Somewhere in there, I also managed to build a rich and busy personal life too, but my job still defined a huge part of who I was. I did that for more than eleven years. That is, I did that until I became a statistic, and was laid off like many other very talented people.

Now I know you're not supposed to let a job define who you are. But I'm a type-A personality in a lot of ways. I obsess. And it wasn't like I was just making widgets. OK, so it wasn't life or death, either, but I felt that what I did had importance and was worth putting in the extra effort to make sure it was done right. I let my job define a very large chunk of who I thought I was, even though I knew somewhere deep down inside that I shouldn't, that I was asking for trouble. So, when the pink slip came, whoa girl, identity crisis!

The first thing I noticed was that the work stress evaporated in a flash. I instantly became a much nicer person to live with. But I'm still working my way through the rest of the acceptance and moving-on process. It would be one thing if I could find a job similar to my last one and just move into the next phase of my career, but my job was pretty unique, and having a very young child and living where we do limits my options for the moment. That means I'm also in the midst of a career change, and, with this economy, probably going the consultant/freelance route.

The prospect of going freelance is both freeing and mind-blowing at the same time. At first, I just couldn't think of a project I should work on. If I did come up with an original idea, the critic in my brain instantly shut it down. I had to break free of my old ways of doing things, of relying on a third party to determine which ideas were worthy of my time, and sometimes even coming up with the new ideas themselves. But eventually the ideas started to flow. Time wore a hole through my old ways of thinking. But then the opposite was true -- I had too many ideas, and I was The Fool stuck at the intersection of a million crossroads, unable to pick a path and move forward.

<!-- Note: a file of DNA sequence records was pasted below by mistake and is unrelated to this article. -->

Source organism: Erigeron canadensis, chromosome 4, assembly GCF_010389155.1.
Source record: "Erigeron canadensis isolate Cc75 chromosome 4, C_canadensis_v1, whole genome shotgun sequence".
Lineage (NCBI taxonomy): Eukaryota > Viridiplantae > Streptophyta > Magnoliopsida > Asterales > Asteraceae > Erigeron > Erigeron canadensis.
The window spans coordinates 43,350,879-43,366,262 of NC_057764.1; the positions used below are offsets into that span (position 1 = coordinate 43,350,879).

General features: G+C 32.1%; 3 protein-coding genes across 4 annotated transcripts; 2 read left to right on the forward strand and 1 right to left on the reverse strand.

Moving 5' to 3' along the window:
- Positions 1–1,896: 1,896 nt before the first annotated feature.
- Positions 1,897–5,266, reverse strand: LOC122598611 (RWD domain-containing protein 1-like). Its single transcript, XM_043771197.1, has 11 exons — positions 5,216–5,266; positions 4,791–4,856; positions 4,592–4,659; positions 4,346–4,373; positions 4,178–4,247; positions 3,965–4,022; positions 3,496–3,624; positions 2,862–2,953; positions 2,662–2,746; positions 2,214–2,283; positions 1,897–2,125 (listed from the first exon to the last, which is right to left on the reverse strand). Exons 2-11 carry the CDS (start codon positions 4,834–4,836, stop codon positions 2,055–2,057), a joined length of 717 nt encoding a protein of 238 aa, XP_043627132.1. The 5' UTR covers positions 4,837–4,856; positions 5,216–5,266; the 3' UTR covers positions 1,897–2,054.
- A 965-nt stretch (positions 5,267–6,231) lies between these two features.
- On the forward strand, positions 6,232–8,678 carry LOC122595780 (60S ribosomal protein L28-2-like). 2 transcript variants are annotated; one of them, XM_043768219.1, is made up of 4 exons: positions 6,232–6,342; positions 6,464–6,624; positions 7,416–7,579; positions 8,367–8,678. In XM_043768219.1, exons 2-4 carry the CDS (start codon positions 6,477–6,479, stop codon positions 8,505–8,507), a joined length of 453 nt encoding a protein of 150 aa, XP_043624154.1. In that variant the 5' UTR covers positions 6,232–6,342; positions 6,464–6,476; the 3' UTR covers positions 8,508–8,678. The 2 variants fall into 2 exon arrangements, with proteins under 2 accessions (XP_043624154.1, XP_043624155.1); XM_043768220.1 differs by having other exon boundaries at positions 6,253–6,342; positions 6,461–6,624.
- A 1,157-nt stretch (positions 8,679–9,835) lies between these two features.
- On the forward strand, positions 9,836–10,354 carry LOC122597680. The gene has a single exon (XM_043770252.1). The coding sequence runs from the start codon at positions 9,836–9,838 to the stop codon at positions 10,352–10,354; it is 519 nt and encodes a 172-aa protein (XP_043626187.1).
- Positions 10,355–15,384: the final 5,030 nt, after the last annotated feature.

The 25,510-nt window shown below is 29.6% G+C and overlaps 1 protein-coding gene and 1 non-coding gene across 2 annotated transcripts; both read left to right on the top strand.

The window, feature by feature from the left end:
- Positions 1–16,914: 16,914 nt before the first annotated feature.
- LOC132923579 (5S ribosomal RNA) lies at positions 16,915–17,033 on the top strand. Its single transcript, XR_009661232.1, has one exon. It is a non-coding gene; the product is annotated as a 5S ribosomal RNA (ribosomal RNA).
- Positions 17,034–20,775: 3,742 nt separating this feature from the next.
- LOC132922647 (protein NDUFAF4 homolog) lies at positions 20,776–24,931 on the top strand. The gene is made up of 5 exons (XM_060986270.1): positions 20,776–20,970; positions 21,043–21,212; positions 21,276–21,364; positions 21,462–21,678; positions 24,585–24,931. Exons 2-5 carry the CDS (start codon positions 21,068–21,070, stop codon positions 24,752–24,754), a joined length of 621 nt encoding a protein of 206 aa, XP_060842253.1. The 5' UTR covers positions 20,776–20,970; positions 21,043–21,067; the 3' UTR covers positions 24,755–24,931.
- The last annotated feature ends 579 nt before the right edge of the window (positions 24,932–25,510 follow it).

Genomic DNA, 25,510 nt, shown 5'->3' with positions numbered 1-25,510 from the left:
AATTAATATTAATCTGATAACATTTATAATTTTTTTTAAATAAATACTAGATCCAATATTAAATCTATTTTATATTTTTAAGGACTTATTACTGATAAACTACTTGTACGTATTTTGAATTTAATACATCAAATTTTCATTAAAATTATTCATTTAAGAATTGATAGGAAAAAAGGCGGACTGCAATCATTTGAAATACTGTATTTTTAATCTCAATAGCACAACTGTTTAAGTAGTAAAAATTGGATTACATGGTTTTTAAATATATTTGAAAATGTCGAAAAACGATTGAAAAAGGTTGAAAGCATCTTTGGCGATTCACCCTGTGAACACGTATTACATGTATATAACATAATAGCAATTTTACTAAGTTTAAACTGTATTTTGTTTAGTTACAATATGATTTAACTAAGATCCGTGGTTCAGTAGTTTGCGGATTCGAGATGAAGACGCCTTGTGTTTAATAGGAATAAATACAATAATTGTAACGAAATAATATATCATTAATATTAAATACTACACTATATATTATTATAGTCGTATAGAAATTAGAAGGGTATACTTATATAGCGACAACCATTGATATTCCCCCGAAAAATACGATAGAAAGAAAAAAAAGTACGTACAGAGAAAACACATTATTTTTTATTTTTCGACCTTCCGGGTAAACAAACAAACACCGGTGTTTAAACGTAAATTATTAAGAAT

In many ways, I'm still that Fool, with society and the economy playing the role of the little white dog barking at my heels, urging me to just pick a direction, any direction, and move forward with all haste. Well, I'm here to say that I've picked a path, and if Fate agrees with me you'll see it evolve here over time. But you're also going to have to be patient, because I'm on an uncharted dirt road with a kid in the back seat. We're probably going to have to make a few side trips for crackers and to smell the roses. That's just what you have to do when you're traveling with a toddler, and this time his travel experience is as much a concern to me as mine is.

Thursday, January 22, 2009

Soothing Yellow Pea Soup

This is my favorite "I'm sick" soup. The garlic and lemon juice cut through the congestion, the olive oil and bay make it go down smooth, and the peas make it nutritious. I make it in the crock pot because it doesn't need tending that way, and I don't feel like standing over a stove when I'm sick. But I'm sure you could do this on the stove and get it done a little faster.

1 cup dried yellow split peas
1 dried bay leaf
2 cloves garlic, crushed
1 tsp sea salt
1 tsp extra virgin olive oil
6 cups hot water
1 1/2 tbsps lemon juice
salt and freshly ground pepper to taste

Combine peas, bay, garlic, salt, oil, and water in a 4-6 quart crock pot. Heat on high for around 4 hours, or until the peas have broken down and made a smooth, thick soup. Stir in lemon juice and adjust seasoning to taste. Serve hot with big chunks of fresh bread.